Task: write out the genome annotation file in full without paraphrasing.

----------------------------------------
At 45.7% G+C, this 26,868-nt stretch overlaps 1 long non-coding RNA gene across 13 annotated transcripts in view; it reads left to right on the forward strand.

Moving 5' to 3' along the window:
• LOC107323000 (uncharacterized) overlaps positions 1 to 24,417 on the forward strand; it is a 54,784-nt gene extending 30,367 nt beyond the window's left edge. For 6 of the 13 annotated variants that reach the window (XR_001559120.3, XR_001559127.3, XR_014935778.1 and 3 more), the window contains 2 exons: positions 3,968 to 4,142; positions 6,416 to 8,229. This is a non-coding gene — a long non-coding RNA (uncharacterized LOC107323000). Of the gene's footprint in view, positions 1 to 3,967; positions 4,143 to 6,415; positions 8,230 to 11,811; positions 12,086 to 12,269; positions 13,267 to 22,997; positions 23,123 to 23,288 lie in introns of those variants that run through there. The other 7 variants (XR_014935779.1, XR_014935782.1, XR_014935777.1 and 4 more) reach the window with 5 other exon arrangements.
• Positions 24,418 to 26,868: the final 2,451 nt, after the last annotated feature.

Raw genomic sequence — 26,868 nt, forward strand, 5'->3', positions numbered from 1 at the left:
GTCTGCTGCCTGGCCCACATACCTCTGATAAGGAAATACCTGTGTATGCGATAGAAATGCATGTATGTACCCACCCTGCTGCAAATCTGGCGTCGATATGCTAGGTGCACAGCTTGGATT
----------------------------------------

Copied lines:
At 45.7% G+C, this 26,868-nt stretch overlaps 1 long non-coding RNA gene across 13 annotated transcripts in view; it reads left to right on the forward strand.

Moving 5' to 3' along the window:
• LOC107323000 (uncharacterized) overlaps positions 1 to 24,417 on the forward strand; it is a 54,784-nt gene extending 30,367 nt beyond the window's left edge. For 6 of the 13 annotated variants that reach the window (XR_001559120.3, XR_001559127.3, XR_014935778.1 and 3 more), the window contains 2 exons: positions 3,968 to 4,142; positions 6,416 to 8,229. This is a non-coding gene — a long non-coding RNA (uncharacterized LOC107323000). Of the gene's footprint in view, positions 1 to 3,967; positions 4,143 to 6,415; positions 8,230 to 11,811; positions 12,086 to 12,269; positions 13,267 to 22,997; positions 23,123 to 23,288 lie in introns of those variants that run through there. The other 7 variants (XR_014935779.1, XR_014935782.1, XR_014935777.1 and 4 more) reach the window with 5 other exon arrangements.
• Positions 24,418 to 26,868: the final 2,451 nt, after the last annotated feature.

Raw genomic sequence — 26,868 nt, forward strand, 5'->3', positions numbered from 1 at the left:
GTCTGCTGCCTGGCCCACATACCTCTGATAAGGAAATACCTGTGTATGCGATAGAAATGCATGTATGTACCCACCCTGCTGCAAATCTGGCGTCGATATGCTAGGTGCACAGCTTGGATT